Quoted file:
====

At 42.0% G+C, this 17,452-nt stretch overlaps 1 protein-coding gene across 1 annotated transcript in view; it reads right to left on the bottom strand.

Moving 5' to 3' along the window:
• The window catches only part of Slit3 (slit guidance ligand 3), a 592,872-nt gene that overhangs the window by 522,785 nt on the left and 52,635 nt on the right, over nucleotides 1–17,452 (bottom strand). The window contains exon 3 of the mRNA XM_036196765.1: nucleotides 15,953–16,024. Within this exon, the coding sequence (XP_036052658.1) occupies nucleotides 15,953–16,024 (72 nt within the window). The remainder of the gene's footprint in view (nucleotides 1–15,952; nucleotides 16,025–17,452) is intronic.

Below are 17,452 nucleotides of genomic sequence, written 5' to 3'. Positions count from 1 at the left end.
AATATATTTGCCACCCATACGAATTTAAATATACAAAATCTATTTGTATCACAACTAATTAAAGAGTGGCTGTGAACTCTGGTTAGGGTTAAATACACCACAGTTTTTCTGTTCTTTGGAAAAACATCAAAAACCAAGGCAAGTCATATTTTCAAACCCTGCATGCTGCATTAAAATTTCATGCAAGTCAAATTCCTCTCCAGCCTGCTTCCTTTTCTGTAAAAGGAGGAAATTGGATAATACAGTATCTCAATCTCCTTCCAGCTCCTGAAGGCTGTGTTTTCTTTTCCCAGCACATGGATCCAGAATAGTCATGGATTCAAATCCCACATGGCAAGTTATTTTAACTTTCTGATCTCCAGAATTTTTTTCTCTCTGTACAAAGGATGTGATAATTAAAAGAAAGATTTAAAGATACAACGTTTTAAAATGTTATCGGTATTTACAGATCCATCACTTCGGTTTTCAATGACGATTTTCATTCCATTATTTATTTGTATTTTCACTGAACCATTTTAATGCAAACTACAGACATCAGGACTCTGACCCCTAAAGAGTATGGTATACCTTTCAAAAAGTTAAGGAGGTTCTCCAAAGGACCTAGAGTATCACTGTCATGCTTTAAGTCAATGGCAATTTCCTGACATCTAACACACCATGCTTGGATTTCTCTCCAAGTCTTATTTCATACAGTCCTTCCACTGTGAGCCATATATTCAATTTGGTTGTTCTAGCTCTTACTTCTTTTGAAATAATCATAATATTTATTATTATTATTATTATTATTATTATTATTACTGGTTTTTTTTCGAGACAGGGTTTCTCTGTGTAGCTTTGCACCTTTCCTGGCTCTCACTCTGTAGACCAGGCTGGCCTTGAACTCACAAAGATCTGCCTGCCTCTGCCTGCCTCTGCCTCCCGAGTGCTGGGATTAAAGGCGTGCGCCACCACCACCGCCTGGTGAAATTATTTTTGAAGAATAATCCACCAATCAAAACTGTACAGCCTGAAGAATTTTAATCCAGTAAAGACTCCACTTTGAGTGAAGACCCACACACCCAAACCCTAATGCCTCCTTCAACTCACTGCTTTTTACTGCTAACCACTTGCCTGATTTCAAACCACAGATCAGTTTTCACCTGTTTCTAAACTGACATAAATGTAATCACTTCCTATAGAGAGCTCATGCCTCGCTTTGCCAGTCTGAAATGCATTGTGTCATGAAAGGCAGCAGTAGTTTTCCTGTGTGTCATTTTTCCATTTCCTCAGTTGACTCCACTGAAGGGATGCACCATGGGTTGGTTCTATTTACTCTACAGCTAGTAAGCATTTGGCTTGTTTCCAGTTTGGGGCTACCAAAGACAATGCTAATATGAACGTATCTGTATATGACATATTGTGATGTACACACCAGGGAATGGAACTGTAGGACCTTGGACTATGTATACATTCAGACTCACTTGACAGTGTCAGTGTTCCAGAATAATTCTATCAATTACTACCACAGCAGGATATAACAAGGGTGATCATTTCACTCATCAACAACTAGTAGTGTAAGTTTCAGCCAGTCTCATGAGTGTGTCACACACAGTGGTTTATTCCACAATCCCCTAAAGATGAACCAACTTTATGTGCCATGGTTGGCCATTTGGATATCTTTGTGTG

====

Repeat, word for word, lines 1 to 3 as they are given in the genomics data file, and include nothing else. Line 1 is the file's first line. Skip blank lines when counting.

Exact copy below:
At 42.0% G+C, this 17,452-nt stretch overlaps 1 protein-coding gene across 1 annotated transcript in view; it reads right to left on the bottom strand.

Moving 5' to 3' along the window:
• The window catches only part of Slit3 (slit guidance ligand 3), a 592,872-nt gene that overhangs the window by 522,785 nt on the left and 52,635 nt on the right, over nucleotides 1–17,452 (bottom strand). The window contains exon 3 of the mRNA XM_036196765.1: nucleotides 15,953–16,024. Within this exon, the coding sequence (XP_036052658.1) occupies nucleotides 15,953–16,024 (72 nt within the window). The remainder of the gene's footprint in view (nucleotides 1–15,952; nucleotides 16,025–17,452) is intronic.